miller's pond

Spring, 2002
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Volume 5, Issue 1, Web Edition
Poets in the pond:
Patricia Wellingham-Jones Pug Marr
Freada Dillon Linda Sue Park

Patricia Wellingham-Jones

(previously published in The Acorn, Spring 2001)

. . . and in the spring when the greens are sun-flecked
with newness and the earth
opens her hungry loins for fresh seed,
all the promise of the world floats
from clear blue skies and the petals
on the apple tree shimmy
with hope and the farm boys
pursue joyously chased girls and the sun
spins its ripening rays

. . . and at summer's end seed pods burst and rainbows
fill water-starved hoops in the sky and the juices
flow and the farm boys are sweaty and the girls
chaste no more and autumn's fading light
turns the leaves to red and dry brown

. . . and by winter's longest night when owls huddle
under a snowy moon and robins get drunk
on pyracantha berries and hope
seems more than a globe's rotation away,
the farm boys hunker with the girls
by a glowing fire, the earth gapes
black and cold, and waits.

- Patricia Wellingham-Jones

Patricia Wellingham-Jones is a former psychology researcher/writer, turned to writing short stories and poetry. A two-time Pushcart Prize nominee, her work has been published in numerous anthologies, journals, and internet magazines. Books are River Voices; Don't Turn Away: Poems About Breast Cancer; and Labyrinth: Poems & Prose. She lives in rural northern California. She was recently named Feature Writer at


Freada DillonSARGASSO 
from the collection Southern By Birth: Bi-Polar By the Grace of God 

Winter whispers prickle flesh.
Sunrise dances dunes before us,
casts delicate hallows,
gilds the lighthouse.
Your tiny hand in mine,
we scavenge delight.
Sea treasures shawl the sand.

Recurring tempests subside
but calm is deceptive.
This place,
this peace will not last the season.
Red-sky morning already signals
destructive squalls.

You will leave.
Run headlong into life
while I sit in solitude,
awaiting courage to speak.

-Freada Dillon 
Freada Dillon grew up in Pensacola, Florida, and traveled the southern U.S. while raising 4 children. Currently living in Metro-Atlanta, she has served on the staffs of Habitat for Humanity in Atlanta, The Atlanta College of Art at Woodruff Arts Center and The High Museum.  She is the Poetry Editor for Beginnings Publishing.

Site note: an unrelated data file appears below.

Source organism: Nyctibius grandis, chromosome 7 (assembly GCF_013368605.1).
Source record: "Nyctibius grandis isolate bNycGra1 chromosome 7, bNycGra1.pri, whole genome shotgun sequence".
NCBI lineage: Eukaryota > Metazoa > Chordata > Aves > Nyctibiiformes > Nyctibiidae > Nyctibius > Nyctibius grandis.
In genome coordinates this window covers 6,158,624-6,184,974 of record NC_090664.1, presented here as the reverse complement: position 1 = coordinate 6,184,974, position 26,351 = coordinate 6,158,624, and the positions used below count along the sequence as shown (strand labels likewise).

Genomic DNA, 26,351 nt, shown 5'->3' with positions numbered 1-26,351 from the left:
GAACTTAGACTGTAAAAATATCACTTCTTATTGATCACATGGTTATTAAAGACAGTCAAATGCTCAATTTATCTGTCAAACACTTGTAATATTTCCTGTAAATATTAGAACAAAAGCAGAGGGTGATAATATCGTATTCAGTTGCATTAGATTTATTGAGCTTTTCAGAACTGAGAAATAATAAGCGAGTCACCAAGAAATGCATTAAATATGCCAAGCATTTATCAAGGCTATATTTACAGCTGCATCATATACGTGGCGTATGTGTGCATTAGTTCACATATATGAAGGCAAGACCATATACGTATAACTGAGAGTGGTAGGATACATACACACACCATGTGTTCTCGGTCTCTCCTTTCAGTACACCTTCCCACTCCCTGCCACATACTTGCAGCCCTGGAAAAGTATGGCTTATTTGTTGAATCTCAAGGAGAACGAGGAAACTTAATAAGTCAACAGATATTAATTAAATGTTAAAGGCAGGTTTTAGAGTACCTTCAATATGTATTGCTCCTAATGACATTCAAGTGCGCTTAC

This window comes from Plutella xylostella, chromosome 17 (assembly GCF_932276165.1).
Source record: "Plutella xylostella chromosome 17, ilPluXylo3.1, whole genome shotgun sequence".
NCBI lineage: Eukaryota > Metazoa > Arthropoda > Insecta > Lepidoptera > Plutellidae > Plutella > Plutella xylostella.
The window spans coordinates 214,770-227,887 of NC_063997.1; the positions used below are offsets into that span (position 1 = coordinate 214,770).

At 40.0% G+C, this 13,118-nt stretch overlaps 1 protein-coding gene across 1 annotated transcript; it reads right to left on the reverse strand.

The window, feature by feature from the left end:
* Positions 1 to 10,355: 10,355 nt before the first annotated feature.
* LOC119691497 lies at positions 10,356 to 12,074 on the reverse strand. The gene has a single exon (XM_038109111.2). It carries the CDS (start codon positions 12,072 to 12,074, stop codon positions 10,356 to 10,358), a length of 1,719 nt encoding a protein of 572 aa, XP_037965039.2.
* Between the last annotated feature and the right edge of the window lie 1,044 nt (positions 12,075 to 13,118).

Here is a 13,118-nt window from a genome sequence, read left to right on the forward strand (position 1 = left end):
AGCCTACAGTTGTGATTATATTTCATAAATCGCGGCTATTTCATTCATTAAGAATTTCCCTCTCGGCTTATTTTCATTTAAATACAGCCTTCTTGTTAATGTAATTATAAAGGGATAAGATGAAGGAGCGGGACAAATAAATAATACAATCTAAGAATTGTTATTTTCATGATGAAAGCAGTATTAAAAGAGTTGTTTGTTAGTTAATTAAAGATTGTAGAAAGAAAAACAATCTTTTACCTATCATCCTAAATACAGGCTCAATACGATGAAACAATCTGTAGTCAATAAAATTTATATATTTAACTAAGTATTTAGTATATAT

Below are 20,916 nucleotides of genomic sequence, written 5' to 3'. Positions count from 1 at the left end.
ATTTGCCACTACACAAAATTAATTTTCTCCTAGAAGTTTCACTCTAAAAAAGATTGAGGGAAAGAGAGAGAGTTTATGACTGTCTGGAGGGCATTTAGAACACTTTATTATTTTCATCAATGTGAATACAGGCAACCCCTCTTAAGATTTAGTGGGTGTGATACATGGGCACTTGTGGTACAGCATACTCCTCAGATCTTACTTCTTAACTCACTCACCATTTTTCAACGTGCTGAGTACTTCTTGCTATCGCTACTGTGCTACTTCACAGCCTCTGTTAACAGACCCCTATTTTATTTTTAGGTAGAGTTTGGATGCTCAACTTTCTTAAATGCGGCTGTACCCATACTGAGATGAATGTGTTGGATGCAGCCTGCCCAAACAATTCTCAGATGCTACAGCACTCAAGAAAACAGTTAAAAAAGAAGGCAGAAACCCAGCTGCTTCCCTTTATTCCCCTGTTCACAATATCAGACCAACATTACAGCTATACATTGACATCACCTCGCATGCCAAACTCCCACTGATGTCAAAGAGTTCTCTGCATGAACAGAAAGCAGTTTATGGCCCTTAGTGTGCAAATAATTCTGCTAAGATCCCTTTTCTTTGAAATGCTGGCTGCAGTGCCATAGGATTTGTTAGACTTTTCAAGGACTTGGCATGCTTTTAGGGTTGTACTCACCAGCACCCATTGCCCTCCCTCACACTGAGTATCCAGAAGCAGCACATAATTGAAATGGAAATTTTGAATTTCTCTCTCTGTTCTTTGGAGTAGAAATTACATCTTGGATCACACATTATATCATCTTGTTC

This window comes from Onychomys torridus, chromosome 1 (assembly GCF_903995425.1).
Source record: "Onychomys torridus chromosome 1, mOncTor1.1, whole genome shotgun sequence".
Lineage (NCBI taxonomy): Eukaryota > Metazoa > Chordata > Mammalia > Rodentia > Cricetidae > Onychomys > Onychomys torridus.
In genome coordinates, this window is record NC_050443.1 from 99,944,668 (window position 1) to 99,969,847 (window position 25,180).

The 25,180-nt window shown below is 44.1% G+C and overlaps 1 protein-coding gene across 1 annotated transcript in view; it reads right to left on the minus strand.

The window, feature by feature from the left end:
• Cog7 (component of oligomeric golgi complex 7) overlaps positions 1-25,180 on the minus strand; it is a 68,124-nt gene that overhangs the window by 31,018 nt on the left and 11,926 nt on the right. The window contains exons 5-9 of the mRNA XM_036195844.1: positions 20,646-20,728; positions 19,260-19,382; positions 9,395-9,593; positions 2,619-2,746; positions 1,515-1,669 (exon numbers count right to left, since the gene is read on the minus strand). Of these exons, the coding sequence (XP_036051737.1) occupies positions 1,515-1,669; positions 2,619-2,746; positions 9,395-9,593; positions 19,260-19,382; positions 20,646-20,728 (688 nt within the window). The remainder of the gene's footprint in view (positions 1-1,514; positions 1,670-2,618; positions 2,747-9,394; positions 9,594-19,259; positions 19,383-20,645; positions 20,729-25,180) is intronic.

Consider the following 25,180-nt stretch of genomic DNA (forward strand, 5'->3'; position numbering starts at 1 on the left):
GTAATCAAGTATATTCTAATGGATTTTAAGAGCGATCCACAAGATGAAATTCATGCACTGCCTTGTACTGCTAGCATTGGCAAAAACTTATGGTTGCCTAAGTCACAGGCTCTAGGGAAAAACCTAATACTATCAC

Pug Marr

Lament of the Wolf

A day past and I shadowed you
behind the black screen
of a storm, saw you turn

from the rain and cower
amid a hiss of beaten leaves.
Has it become too much to be

even touched by the sky? Once,
we felled herds, now you tend
them in fields, and your tracks

sink pointed, like hooves. I sleep
the bear-months warm in laurel hells,
dream us again whispering the crooked

deer-paths, though you have become
to me a hard God: of sudden rifled
and slant-eyed in the blind. I call

silver from the mountain to light
the long slope of dark, deep, rising,
between us. What do we share now

but the moon and a path winding
ghost through the trees, fading
at the rails of the pasture fence?

 - Pug Marr
Pug Marr is just some guy. His poetry deals with stuff. He has posted on just
about every poetry board he knows of, but each time with a different name,
personality, and voice. You probably know him. He is who you think he is (and 
also, he is not). He has been published, but won't say where. 


Linda Sue Park

Armchair Journey

Invited me to dance today--a word
Iíd never met before.  Right off the page
it leapt and took me with it, through a maze
of possibilities--a stone?  a bird?

We took a turn or two,until I knew
its shape;  a noun of venerable years.
It lacked the crisp intent or sleek veneers
of newer words, its patina imbued

with strata laid in other times and lands.
I tongued its strangeness:  azimuth, then found
a book to ask, its answer neatly bound
in columns first, released by clapping hands

within the maze again--a twilit place
of arcs, horizons, planes!  A double-flip
toward astrolabe--another breathless trip,
my terminus:  the inner lip of space.

- Linda Sue Park


Its power
almost invisible--

The power to change
the parts of speech:

Mail order.
Mail-order bride.

The subtlety
of the disguised command:

Stay at home.
Stay-at-home mom.

The power to weld
across miles and years:


Etched with acid
into the skin

until the small 
horizontal scar

becomes in the end
a badge.

 - Linda Sue Park
Linda Sue Park won the 2002 Newbery Medal for her third novel, A Single Shard.  Her other novels are SeeSaw Girl, The Kite Fighters, and When My Name Was Keoko, published in March, 2002.  She has five picture books forthcoming and poetry and short fiction in journals both print and on-line.  A selection of her short fiction and poetry can be found at The Alsop Review,

Visit her web site at:

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